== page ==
As co-founder of Excite, one of the earliest Internet search companies, Kraus belongs to that class of tech entrepreneurs that flew close to the sun in the late 1990s. He also ranks among the lucky few who escaped the Internet meltdown.
Nowadays, Kraus is applying lessons learned from the go-go days to his latest venture, JotSpot, a San Francisco-based company that builds applications around online collaborative authoring systems. With wikis beginning to find their place in the business world, Kraus believes the technology could lead to another Internet shift in the way corporations work.
How far the wiki phenomenon will go remains an open question. Critics believe the hype has far outstripped the potential--let alone the performance. But Kraus believes wikis can function as lightweight alternatives to heavy-duty CRM (customer relationship management) applications where corporate developers use them as tools to build customized enterprise applications. CNET News.com recently talked with Kraus to find out about the future of wiki technology.
Q: Considering the mania around wikis, can you explain why we shouldn't think this is going to become the second coming of the dot-com? The resemblance seems striking.
Kraus: Wikis in general?
Kraus: I think all technologies go through the typical hype cycle. There will be a point at which wikis are perceived as good for absolutely nothing and then they will find their natural rhythm and become a staple in the way that people manage and collaborate.
In the corporate setting as well?
Kraus: Absolutely. If you look at any technology--from Bluetooth to blogs--they have gone through this cycle of monstrous hype where there's an absolute crash before they then find their natural place.
Is that true about blogs? They haven't hit the crash phase. It's only the last year-and-a-half that they have really become hyped to ridiculous levels.
Kraus: That's true. I think they're probably still on the growth part of the curve, but certainly technologies like Bluetooth went through this. It's only now that we really are starting to see interesting applications of Bluetooth that probably make sense as opposed to what we were talking about before.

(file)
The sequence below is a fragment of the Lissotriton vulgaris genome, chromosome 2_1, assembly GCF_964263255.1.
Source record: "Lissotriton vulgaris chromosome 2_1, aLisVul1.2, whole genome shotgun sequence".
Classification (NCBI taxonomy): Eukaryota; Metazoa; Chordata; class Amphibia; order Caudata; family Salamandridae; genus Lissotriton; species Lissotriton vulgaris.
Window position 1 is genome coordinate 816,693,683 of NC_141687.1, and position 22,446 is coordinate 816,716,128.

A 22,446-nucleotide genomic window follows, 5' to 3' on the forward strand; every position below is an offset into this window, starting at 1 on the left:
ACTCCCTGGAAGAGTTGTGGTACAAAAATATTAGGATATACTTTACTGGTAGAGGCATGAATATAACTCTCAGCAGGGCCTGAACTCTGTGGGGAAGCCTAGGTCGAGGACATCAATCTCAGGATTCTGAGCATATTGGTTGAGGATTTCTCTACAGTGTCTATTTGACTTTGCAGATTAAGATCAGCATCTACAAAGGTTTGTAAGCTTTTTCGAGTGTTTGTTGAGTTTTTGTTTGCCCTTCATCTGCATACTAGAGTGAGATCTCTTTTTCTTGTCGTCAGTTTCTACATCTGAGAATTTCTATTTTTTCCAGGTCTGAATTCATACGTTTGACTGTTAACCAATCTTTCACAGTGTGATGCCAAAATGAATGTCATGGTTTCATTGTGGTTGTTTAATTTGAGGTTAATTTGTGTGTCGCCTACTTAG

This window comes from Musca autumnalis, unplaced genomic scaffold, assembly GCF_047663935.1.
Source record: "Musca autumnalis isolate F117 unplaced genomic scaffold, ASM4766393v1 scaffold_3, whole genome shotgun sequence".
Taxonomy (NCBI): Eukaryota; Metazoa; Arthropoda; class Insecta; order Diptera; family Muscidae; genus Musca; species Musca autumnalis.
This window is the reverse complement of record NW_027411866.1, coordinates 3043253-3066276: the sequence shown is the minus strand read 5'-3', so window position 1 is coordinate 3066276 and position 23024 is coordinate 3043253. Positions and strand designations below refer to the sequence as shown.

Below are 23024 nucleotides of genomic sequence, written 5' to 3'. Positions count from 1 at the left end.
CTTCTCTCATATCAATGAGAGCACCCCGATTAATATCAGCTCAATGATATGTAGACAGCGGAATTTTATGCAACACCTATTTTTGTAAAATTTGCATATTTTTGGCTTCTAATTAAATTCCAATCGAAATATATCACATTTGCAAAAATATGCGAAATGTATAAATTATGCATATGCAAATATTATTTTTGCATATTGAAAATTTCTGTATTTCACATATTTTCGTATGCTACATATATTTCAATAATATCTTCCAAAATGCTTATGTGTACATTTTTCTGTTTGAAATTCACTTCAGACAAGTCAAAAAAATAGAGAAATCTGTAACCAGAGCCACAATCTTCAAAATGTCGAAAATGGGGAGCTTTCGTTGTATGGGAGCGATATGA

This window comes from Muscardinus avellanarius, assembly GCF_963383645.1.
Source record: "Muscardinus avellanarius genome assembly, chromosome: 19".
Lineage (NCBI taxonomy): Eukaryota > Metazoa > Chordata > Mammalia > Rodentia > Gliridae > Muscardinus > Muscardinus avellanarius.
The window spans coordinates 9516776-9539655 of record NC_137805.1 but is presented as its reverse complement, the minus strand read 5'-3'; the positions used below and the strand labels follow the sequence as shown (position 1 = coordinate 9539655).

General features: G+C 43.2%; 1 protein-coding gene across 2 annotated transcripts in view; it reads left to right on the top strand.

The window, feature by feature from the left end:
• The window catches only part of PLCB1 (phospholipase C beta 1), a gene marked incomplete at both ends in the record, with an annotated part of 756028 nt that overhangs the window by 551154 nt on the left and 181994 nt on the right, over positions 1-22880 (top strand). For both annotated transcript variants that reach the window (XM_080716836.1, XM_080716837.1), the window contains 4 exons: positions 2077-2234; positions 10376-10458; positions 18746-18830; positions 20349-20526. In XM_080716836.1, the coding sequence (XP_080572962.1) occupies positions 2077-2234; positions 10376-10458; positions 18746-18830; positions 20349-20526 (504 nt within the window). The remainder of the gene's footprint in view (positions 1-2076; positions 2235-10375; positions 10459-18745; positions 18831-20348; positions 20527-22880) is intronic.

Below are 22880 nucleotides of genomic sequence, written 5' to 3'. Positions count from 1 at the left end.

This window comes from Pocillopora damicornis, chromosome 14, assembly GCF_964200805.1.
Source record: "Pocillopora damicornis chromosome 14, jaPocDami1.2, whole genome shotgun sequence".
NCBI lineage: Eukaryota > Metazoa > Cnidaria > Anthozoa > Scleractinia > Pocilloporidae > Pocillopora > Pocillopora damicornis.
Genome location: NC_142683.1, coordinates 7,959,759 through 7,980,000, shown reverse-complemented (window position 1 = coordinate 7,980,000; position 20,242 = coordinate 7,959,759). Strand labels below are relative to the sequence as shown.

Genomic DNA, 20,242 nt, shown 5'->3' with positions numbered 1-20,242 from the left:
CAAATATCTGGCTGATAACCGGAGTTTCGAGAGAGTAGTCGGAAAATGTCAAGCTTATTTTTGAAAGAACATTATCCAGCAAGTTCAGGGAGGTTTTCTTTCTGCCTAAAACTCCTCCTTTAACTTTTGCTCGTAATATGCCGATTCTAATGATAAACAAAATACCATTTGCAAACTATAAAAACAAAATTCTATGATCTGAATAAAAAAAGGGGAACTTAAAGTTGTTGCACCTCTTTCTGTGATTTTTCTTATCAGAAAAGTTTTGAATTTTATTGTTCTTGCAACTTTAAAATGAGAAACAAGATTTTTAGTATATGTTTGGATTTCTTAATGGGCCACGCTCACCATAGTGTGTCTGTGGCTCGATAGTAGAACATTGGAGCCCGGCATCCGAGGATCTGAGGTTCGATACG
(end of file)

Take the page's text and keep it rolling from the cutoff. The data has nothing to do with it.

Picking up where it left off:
So, wikis are not a fad?
Kraus: I don't believe so. When I started to look at this market two years ago, what was interesting was that it felt like the Internet in 1993. Back then, you had this technology that was in the hands of tens of thousands of companies--where the bottom ranks of the organizations, the engineers, were using it and the people at the top had no idea. To me, that is indicative of a technology uptake trend.
OK, so how do you make money from this?
Kraus: Well, JotSpot is a subscription service. There's a hosted service that we provide, and there is something we're calling the JotBox, which is an appliance-based version that larger enterprises tend to buy when they want to host it behind the firewall. But we will remotely manage that appliance into the software update.
And you'll charge using a cost-per-user model?
Kraus: Originally, JotSpot was playing around with a cost-per-user model for its wiki, but I think there are problems with that model.
What's the biggest one?
Kraus: It punishes the exact act you want to reward, which is sharing the wiki. It's a collaborative tool, and so the more people who collaborate, the more it costs. I don't think that's correct. You want to tie it to how much value you get from the service, which I think applies more closely to how many pages are in the wiki.
What gives you confidence that user behavior is going to shift in a big way toward the use of wiki-like products such as yours?
Kraus: The adoption of new technologies is always difficult because you've got existing habits, and the hardest thing to change is an existing habit.
What are the habits today that potentially compete against wikis?
Kraus: You have e-mail, you've got shared folders--the truth is that it's going to take time. Wikis don't replace e-mail. It never happens. Some new, new technology never replaces the thing that happened before. It finds its own place in the middle ground.
There's generally a broad sense that you get too much e-mail. E-mail is a great communication vehicle, but it's a terrible vehicle for storing conclusions or decisions. The challenge for any company in a space like ours, or any company providing wiki technologies, has been how to tie into those existing habits. How do you make publishing to the wiki as easy as writing an e-mail? This takes time, just as any
Page 1 | 2
14 commentsJoin the conversation! Add your comment